When he told us to follow him, it was not that he needed our service but that he wanted to bestow salvation upon us. To follow the Saviour is to share in salvation; and to follow the light is to perceive the light.

Those who are in the light, do not themselves cause the light but rather they are lit up by it. They do not help the light but they are helped and illuminated by it.

Similarly, our service to God does not mean that we provide him with anything for he does not need our submission to him. He gives life beyond death and eternal glory to those who follow and serve him. He does this for his servants because they serve him, for his followers because they follow him, but he receives nothing in return. He is rich in everything, he is perfect, he needs nothing from us.

The reason why God seeks the service of men is that, good and merciful as he is, he wishes to bestow blessings on those who persevere in his service. God stands in no need of anyone else, but man stands completely in need of God.

This is man's glory - to remain steadfast in the service of God. Therefore the Lord said to his disciples: You did not choose me, but I chose you. He implied that they did not give him glory by following him but that, because they did follow the Son of God, the disciples were glorified by him. In another place he says: I wish that, where I am, they also may be so that they may see my glory.

From the treatise of St Irenaeus, Against the heresies (IV, 14,1; SC 100)

Abraham became “the friend of God” (Jam 2,23) because he freely and generously followed the Word of God, his call. It was not due to any lack on his part that God's Word gained Abraham's friendship. He is perfect from the beginning; “Before Abraham was, I am” (Jn 5,58). But it was that he, who is good, might give Abraham eternal life... Likewise, in the beginning, it was not because he had any need of man that God formed Adam but that he might have someone on whom to bestow his blessings.

Still less was it because he needed our service that he commanded us to follow him, but to win salvation for us. For to follow our Savior is to have a share in his salvation just as following the light is to participate in the light. When we stand in the light it is not we who illumine the light and cause it to shine but we are illuminated and made shining by the light... God grants his blessings on those who serve him because they are serving him and on those who follow him because they are following him, but he receives no blessing from them because he is perfect and without need.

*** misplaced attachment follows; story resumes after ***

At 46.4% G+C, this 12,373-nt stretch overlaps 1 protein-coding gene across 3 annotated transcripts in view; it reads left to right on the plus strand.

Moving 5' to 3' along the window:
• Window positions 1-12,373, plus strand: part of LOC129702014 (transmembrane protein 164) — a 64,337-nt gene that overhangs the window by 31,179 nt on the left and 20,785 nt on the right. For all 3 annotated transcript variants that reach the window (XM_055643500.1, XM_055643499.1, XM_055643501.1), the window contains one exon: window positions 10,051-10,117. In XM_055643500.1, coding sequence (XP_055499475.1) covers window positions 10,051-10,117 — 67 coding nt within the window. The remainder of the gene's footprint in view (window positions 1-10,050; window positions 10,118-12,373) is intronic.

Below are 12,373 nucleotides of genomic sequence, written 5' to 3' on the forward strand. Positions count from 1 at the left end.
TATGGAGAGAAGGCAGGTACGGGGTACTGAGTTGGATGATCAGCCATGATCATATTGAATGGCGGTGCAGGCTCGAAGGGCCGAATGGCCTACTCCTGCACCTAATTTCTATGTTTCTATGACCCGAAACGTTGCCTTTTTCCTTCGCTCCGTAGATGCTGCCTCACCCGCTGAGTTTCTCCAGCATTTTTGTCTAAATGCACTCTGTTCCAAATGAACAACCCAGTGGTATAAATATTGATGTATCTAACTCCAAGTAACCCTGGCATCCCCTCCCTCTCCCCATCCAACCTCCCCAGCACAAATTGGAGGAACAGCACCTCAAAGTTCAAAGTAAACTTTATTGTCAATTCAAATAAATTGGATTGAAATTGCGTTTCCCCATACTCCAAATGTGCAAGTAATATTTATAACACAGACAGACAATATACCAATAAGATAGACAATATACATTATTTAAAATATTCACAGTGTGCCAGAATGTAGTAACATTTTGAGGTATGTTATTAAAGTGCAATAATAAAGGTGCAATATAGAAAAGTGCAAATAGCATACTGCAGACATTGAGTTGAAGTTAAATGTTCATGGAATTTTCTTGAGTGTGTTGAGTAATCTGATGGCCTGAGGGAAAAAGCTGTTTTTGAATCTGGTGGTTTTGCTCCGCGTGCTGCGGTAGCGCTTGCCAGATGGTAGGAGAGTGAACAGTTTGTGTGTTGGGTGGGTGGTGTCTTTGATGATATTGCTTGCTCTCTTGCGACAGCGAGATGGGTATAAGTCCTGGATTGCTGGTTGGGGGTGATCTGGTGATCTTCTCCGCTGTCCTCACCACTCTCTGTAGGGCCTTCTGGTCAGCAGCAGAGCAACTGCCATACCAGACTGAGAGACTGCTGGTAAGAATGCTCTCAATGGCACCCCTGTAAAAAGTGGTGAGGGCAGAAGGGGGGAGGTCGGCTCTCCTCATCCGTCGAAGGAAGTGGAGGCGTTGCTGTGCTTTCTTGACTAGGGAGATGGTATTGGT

If God asks for our service it is that he who is good and merciful might bestow his blessings on those who persevere in his service. Because, if God has no need of anything, yet we have need of communion with God. The glory of man is to persevere in the service of God. That is why our Lord said to his disciples: “You did not choose me, it was I who chose you” (Jn 15,16), thus indicating that... for having followed the Son of God they had been glorified by him: “Father, I will that where I am they also may be, that they may see my glory” (Jn 17,24).

.... (IV, 20, 4-5 ; SC 100)

“Blessed are the pure in heart, for they shall see God” (Mt 5,8). True, since the Father cannot be grasped, “no man can see God and live” (Ex 33,20) in his majesty and inexpressible glory. But in his love, his goodness to us and almighty power, he does go so far as to give to those who love him the privilege of seeing God..., for “what is impossible to man is possible to God” (Lk 18,27). Of himself man will not see God; but God, if he wishes, will be seen by men, by those he wants, when he wants and as he wants, for God can do all things. In former times he was seen according to prophecy thanks to the Spirit, then he was seen according to adoption thanks to the Son, and he will be seen in the Kingdom of heaven according to his fatherhood. For the Spirit makes us ready beforehand for the Son of God; the Son leads us to the Father; and the Father gives us an immortal nature and the eternal life that follows from this sight of God for all who see it.

For those who see the light are in the light and share in its splendor, and so those who see God are in God and share in his splendor. And God's splendor gives life: therefore, those who see God share in his life.


The banner photo is of the Basilica of Notre-Dame de Fourvière, Lyon, France.